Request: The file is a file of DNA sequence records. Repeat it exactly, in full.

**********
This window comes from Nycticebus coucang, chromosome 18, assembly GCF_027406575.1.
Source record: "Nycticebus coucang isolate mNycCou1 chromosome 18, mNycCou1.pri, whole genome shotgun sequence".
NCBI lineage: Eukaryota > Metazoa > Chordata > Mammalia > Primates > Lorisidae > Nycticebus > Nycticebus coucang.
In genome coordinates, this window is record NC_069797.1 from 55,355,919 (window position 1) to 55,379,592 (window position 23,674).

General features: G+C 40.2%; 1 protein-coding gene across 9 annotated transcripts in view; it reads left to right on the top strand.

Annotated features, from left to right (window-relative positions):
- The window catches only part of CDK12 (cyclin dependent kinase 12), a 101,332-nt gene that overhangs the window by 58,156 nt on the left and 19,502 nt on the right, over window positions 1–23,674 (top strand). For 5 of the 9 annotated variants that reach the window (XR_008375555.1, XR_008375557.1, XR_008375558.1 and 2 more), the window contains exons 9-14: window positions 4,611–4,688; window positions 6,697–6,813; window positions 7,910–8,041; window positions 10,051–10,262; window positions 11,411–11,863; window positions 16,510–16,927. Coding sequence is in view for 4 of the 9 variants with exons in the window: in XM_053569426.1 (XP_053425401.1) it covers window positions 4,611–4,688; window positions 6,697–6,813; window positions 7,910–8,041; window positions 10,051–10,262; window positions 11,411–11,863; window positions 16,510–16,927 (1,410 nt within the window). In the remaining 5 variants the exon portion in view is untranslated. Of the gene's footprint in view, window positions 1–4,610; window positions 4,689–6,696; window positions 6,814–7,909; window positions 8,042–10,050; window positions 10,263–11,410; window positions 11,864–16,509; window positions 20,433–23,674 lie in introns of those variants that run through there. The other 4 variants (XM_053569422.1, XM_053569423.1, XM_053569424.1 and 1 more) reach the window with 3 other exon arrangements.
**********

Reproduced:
This window comes from Nycticebus coucang, chromosome 18, assembly GCF_027406575.1.
Source record: "Nycticebus coucang isolate mNycCou1 chromosome 18, mNycCou1.pri, whole genome shotgun sequence".
NCBI lineage: Eukaryota > Metazoa > Chordata > Mammalia > Primates > Lorisidae > Nycticebus > Nycticebus coucang.
In genome coordinates, this window is record NC_069797.1 from 55,355,919 (window position 1) to 55,379,592 (window position 23,674).

General features: G+C 40.2%; 1 protein-coding gene across 9 annotated transcripts in view; it reads left to right on the top strand.

Annotated features, from left to right (window-relative positions):
- The window catches only part of CDK12 (cyclin dependent kinase 12), a 101,332-nt gene that overhangs the window by 58,156 nt on the left and 19,502 nt on the right, over window positions 1–23,674 (top strand). For 5 of the 9 annotated variants that reach the window (XR_008375555.1, XR_008375557.1, XR_008375558.1 and 2 more), the window contains exons 9-14: window positions 4,611–4,688; window positions 6,697–6,813; window positions 7,910–8,041; window positions 10,051–10,262; window positions 11,411–11,863; window positions 16,510–16,927. Coding sequence is in view for 4 of the 9 variants with exons in the window: in XM_053569426.1 (XP_053425401.1) it covers window positions 4,611–4,688; window positions 6,697–6,813; window positions 7,910–8,041; window positions 10,051–10,262; window positions 11,411–11,863; window positions 16,510–16,927 (1,410 nt within the window). In the remaining 5 variants the exon portion in view is untranslated. Of the gene's footprint in view, window positions 1–4,610; window positions 4,689–6,696; window positions 6,814–7,909; window positions 8,042–10,050; window positions 10,263–11,410; window positions 11,864–16,509; window positions 20,433–23,674 lie in introns of those variants that run through there. The other 4 variants (XM_053569422.1, XM_053569423.1, XM_053569424.1 and 1 more) reach the window with 3 other exon arrangements.